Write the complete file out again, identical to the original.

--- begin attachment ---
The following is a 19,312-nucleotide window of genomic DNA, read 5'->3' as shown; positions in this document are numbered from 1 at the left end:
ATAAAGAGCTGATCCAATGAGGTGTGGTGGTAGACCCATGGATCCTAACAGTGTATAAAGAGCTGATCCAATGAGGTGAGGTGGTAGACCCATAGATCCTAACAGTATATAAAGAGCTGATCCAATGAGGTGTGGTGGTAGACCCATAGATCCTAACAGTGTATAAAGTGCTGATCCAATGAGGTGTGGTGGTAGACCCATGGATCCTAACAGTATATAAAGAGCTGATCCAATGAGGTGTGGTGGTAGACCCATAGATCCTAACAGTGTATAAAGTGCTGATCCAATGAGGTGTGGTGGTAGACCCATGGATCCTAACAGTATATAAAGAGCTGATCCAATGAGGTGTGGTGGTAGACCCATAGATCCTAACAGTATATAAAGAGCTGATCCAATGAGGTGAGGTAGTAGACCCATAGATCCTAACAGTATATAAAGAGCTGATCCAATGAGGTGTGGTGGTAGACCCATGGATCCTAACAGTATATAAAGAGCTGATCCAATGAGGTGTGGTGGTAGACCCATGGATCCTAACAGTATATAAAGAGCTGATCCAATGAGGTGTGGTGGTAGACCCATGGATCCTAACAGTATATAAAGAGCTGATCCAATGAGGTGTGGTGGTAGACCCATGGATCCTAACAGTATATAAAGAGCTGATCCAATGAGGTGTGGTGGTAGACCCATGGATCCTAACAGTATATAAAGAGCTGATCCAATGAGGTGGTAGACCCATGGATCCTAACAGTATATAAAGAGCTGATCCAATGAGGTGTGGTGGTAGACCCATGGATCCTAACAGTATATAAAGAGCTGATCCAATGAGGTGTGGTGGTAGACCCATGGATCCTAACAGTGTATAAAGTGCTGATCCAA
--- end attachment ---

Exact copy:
The following is a 19,312-nucleotide window of genomic DNA, read 5'->3' as shown; positions in this document are numbered from 1 at the left end:
ATAAAGAGCTGATCCAATGAGGTGTGGTGGTAGACCCATGGATCCTAACAGTGTATAAAGAGCTGATCCAATGAGGTGAGGTGGTAGACCCATAGATCCTAACAGTATATAAAGAGCTGATCCAATGAGGTGTGGTGGTAGACCCATAGATCCTAACAGTGTATAAAGTGCTGATCCAATGAGGTGTGGTGGTAGACCCATGGATCCTAACAGTATATAAAGAGCTGATCCAATGAGGTGTGGTGGTAGACCCATAGATCCTAACAGTGTATAAAGTGCTGATCCAATGAGGTGTGGTGGTAGACCCATGGATCCTAACAGTATATAAAGAGCTGATCCAATGAGGTGTGGTGGTAGACCCATAGATCCTAACAGTATATAAAGAGCTGATCCAATGAGGTGAGGTAGTAGACCCATAGATCCTAACAGTATATAAAGAGCTGATCCAATGAGGTGTGGTGGTAGACCCATGGATCCTAACAGTATATAAAGAGCTGATCCAATGAGGTGTGGTGGTAGACCCATGGATCCTAACAGTATATAAAGAGCTGATCCAATGAGGTGTGGTGGTAGACCCATGGATCCTAACAGTATATAAAGAGCTGATCCAATGAGGTGTGGTGGTAGACCCATGGATCCTAACAGTATATAAAGAGCTGATCCAATGAGGTGTGGTGGTAGACCCATGGATCCTAACAGTATATAAAGAGCTGATCCAATGAGGTGGTAGACCCATGGATCCTAACAGTATATAAAGAGCTGATCCAATGAGGTGTGGTGGTAGACCCATGGATCCTAACAGTATATAAAGAGCTGATCCAATGAGGTGTGGTGGTAGACCCATGGATCCTAACAGTGTATAAAGTGCTGATCCAA